Season 3 of our Podcast for women filmmakers is back and if you aren’t familiar with what we do, simply put we show you it’s possible to live your filmmaking dreams through the journey of other women filmmakers. Its our version of film school in under an hour. That’s why we are excited to announce our Sponsors for Season 3 Location Locked.

Location Locked was conceptualized in 2018 after Latasha Kennedy and Rani Robinson, of LMK Entertainment Group, struggled to find a location to shoot Latasha’s film, One Last Goodbye. After a grueling, exhaustive search on some of the largest rental property platforms, they were compelled to reach out to their network and friends to help them find a suitable location without the exorbitant fees. To their surprise, the response was overwhelming and while a location came through, Latasha and Rani were greatly impacted by their peers’ generosity and eagerness to help. Rather than chalk the process up to “one crazy experience,” Latasha and Rani decided to create an opportunity for filmmakers and content creators to an easier and more cost effective way to lock in a location.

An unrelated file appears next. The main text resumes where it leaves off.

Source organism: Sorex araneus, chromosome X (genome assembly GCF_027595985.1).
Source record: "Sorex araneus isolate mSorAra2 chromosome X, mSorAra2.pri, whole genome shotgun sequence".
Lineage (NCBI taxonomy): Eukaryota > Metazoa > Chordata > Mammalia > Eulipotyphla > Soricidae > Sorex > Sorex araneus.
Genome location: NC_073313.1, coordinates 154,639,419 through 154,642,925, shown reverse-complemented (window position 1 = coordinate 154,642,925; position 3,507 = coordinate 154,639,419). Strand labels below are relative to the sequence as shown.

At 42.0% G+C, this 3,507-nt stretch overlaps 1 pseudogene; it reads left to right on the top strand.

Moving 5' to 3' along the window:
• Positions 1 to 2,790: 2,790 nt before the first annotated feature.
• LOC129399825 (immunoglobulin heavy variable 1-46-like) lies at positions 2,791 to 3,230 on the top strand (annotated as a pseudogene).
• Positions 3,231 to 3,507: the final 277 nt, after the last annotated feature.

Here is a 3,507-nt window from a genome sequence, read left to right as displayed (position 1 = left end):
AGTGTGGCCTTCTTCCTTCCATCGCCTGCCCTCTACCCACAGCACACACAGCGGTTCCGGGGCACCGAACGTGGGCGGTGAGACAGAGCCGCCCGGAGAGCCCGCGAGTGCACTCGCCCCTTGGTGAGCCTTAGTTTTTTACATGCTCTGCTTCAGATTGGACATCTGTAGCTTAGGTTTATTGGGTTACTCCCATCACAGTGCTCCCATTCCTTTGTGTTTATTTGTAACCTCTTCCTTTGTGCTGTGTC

Thus, you have Location Locked – a platform for artists to find and offer their peers a hand up and help creatives dreams of creating come true. Whether bringing together a community of film and art enthusiasts, helping artists find cost effective locations that support their stories, or creating income opportunities for artists across the globe, we believe that the filmmaking community has everything we need to succeed and tell our stories – and it starts with us.
Location Locked is built by creatives and for creatives.

Who is Location Locked for?

It’s simple: Location Locked is for filmmakers who hate spending hours searching for locations and crewing up. With our review system in place, you’re able to learn more about your potential hire before you ever reach out. Also, the opportunity to book locations and production staff from the site means you spend less time searching for the right people and more time developing the work. It’s a win-win.

Who should list on Location Locked?